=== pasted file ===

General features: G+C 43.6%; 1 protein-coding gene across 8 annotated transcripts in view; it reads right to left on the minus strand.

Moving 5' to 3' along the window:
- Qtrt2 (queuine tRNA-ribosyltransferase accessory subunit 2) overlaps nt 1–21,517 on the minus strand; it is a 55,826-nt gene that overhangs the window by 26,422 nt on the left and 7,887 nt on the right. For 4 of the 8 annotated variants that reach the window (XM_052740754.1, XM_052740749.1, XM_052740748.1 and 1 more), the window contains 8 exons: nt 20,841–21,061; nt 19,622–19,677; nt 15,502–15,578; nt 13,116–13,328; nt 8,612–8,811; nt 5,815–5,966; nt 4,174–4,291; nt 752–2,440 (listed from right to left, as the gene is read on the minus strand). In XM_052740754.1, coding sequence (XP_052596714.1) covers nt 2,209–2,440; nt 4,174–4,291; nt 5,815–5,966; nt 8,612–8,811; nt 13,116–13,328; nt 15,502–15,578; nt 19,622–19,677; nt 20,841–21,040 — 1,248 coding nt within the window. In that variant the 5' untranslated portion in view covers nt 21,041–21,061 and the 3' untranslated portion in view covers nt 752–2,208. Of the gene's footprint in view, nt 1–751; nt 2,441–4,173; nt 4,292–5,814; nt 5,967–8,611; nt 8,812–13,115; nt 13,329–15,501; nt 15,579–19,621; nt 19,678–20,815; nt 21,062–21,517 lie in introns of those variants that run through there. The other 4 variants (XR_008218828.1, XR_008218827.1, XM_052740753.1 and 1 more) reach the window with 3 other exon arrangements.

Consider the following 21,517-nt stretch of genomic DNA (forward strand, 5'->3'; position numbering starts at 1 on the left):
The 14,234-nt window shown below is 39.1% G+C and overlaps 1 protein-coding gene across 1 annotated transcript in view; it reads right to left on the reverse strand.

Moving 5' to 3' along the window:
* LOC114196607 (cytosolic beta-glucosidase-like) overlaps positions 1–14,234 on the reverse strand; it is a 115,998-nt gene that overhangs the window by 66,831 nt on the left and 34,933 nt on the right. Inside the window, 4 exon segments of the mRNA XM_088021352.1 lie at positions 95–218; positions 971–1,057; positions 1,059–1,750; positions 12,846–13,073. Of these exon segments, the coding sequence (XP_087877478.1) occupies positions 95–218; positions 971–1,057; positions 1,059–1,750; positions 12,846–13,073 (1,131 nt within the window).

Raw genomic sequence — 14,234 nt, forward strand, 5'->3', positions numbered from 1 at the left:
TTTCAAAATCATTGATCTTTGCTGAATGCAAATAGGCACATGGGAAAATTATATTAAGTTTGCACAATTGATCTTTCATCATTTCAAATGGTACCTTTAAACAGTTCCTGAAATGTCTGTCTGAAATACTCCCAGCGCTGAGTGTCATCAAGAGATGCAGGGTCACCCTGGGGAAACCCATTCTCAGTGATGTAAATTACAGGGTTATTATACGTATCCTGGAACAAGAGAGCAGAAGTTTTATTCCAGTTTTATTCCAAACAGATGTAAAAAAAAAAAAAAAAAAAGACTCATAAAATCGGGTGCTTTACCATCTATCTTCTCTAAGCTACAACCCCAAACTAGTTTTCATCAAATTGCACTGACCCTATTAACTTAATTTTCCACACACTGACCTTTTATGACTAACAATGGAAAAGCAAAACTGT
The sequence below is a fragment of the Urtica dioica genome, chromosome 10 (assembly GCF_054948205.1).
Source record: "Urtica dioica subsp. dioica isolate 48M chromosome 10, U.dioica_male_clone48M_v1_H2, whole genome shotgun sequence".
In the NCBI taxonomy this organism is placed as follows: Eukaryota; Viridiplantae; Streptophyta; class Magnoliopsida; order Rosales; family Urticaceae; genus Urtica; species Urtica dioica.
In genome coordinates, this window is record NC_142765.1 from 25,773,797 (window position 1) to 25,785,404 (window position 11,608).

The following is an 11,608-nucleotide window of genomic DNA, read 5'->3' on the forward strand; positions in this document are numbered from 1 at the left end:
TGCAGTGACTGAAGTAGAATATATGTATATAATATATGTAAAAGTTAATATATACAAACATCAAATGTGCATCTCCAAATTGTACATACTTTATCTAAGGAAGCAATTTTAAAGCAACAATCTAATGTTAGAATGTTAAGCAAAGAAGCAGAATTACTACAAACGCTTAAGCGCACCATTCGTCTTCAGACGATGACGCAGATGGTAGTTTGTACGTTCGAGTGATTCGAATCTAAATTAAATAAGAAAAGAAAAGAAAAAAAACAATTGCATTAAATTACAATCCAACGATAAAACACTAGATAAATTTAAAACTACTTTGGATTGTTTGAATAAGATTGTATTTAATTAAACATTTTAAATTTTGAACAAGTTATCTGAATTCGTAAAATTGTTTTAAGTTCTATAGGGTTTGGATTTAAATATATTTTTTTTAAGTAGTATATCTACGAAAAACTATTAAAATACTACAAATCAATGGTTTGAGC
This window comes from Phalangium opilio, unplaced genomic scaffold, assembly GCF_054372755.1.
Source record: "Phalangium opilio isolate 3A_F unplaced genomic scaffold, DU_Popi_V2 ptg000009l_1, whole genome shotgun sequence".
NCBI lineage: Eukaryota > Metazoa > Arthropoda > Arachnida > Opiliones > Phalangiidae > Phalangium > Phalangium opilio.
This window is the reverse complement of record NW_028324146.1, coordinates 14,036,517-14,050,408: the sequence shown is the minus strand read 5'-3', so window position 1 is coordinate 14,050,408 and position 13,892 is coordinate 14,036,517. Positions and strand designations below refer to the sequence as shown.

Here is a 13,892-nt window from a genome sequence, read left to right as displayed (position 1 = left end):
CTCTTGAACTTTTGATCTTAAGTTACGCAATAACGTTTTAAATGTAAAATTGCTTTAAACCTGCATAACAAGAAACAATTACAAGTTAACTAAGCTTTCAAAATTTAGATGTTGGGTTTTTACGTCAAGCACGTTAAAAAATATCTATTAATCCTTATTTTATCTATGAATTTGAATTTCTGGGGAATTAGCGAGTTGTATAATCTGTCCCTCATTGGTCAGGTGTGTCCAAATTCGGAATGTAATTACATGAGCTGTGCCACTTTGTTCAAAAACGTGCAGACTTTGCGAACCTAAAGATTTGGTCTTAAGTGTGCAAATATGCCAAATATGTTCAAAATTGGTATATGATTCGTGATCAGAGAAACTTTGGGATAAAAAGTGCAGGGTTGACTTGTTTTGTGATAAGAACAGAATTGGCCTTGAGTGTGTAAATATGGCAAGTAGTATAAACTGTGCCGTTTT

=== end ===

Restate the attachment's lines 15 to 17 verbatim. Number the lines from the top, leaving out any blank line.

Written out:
TGCAGTGACTGAAGTAGAATATATGTATATAATATATGTAAAAGTTAATATATACAAACATCAAATGTGCATCTCCAAATTGTACATACTTTATCTAAGGAAGCAATTTTAAAGCAACAATCTAATGTTAGAATGTTAAGCAAAGAAGCAGAATTACTACAAACGCTTAAGCGCACCATTCGTCTTCAGACGATGACGCAGATGGTAGTTTGTACGTTCGAGTGATTCGAATCTAAATTAAATAAGAAAAGAAAAGAAAAAAAACAATTGCATTAAATTACAATCCAACGATAAAACACTAGATAAATTTAAAACTACTTTGGATTGTTTGAATAAGATTGTATTTAATTAAACATTTTAAATTTTGAACAAGTTATCTGAATTCGTAAAATTGTTTTAAGTTCTATAGGGTTTGGATTTAAATATATTTTTTTTAAGTAGTATATCTACGAAAAACTATTAAAATACTACAAATCAATGGTTTGAGC
This window comes from Phalangium opilio, unplaced genomic scaffold, assembly GCF_054372755.1.
Source record: "Phalangium opilio isolate 3A_F unplaced genomic scaffold, DU_Popi_V2 ptg000009l_1, whole genome shotgun sequence".